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Inside the lines.

Inside the lines.

Inside the lines.

 

Recently I saw an article on adults using coloring books as a means to de-stress.   I loved to color and am excited of its resurgence for grown-ups.   This got me to thinking about the popular sound bites about coloring outside the lines and the value of thinking independently and creatively.   Sure, there is value and I hope to soon write a blog on the rule-breakers and how the workplace needs them.   But for now, I’m thinking about the enormous value of those that do “work inside the box” and consistently do jobs that are really the foundation of a workplace.

I am recalling an organizational behavior class I had where we learned of “followership”.  There are some great blog posts from the professor I had found here.  Followership is not a secondary state (contrary to leadership) and is critical for success.   In fact, individuals can flip flop between being a leader and a follower.   Isn’t the same true for inside and outside the lines?

Some kids follow rules extremely well.   They quietly fall into line and often are overlooked because they do so with zero disruption.   In the workplace, there are positions that are mission critical, and employees consistently and quietly work within their parameters and again, are often overlooked.   Truly, these positions can be the footings of the structure and allow a path for the rule breakers to challenge the status quo and move the company in new directions. History has repeatedly shown this example with architects and brick layers.   The brick layers stay in the critical lines to ensure a solid structure and architects are revered for thinking beyond the normal.   Both are necessary and both are valuable.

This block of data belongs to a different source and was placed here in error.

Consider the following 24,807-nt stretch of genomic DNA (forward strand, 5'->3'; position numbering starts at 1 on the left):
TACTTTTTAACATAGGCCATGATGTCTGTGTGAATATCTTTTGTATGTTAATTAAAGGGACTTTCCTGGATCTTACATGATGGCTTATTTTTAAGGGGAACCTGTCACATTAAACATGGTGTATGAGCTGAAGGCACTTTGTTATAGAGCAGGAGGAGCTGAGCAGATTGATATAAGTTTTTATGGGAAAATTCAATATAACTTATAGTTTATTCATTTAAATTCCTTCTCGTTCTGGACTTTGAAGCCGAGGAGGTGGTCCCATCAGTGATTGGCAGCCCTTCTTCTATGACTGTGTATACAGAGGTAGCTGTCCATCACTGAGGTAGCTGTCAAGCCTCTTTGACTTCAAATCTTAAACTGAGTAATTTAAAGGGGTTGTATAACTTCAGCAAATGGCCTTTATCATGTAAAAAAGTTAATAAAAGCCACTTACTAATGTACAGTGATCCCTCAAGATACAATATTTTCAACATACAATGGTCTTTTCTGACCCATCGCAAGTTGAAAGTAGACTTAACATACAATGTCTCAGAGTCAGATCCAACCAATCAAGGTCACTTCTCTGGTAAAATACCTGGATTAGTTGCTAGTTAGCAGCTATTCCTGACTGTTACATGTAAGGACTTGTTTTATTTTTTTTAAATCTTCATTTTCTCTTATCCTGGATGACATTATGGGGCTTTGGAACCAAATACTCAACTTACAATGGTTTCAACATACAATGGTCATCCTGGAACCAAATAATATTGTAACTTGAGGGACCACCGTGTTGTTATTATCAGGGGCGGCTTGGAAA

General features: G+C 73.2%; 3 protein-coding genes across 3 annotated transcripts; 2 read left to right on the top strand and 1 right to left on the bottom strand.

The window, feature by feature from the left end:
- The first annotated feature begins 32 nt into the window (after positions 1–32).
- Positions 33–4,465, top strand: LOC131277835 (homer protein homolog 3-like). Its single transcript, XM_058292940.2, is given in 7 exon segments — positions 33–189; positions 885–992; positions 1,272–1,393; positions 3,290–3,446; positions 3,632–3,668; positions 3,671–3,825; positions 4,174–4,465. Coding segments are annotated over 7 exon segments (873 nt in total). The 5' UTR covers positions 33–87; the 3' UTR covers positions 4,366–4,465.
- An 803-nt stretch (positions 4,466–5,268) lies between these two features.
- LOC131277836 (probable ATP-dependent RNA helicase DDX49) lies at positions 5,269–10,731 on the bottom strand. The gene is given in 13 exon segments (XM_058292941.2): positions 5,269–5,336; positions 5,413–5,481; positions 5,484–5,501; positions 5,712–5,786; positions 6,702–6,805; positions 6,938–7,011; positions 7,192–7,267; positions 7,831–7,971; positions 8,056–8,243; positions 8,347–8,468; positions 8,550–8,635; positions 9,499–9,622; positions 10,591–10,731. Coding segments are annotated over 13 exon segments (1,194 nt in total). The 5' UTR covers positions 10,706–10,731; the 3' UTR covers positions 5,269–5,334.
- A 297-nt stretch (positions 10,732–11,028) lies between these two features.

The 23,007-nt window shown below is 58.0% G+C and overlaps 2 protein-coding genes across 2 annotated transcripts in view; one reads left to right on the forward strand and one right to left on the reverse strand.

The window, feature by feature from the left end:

For those that do color within the lines, keep these items in mind:

  • Don’t make creativity the only recognition point at work, or at home.   Celebrate consistency and correctness.  If I have a payroll person or tax accountant that consistently submits completely accurate reports, find a way to give credit to the work.   If I have a child that consistently does homework without being asked, celebrate!
  • Offer an avenue to present ideas.   Not everyone enjoys spending time on new ideas and certainly not everyone enjoys sharing them.   Ways for people to communicate that are non-threatening or even anonymous can be helpful.
  • When individuals that are very different team up in a supportive environment, great things can happen.   Often the creative types have no appreciation for the baseline, routine functions of the organizations.   Learning opportunities will abound.
  • It can be therapeutic to work inside the lines.   Even those that are expected to drive new ideas and play devil’s advocate, can find reprieve in working inside the lines.   There is a reason that adult coloring books are popular.   Checking-out for a while can lend a brain a different way to process.   The converse works the same for those that work diligently on rote work and get breaks to delve into a creative task.

Researching this topic, I see countless articles on how to squeeze creativity out of employees and think outside of the box. I challenge the mindset to accept those that don’t find comfort there.   What if we can tolerate and then capitalize on both types?  In fact, coloring inside the lines can produce some beautiful results.

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About Celeste Johnson, MBA, PHR

Using human resource expertise to develop the next-generation workforce at home.

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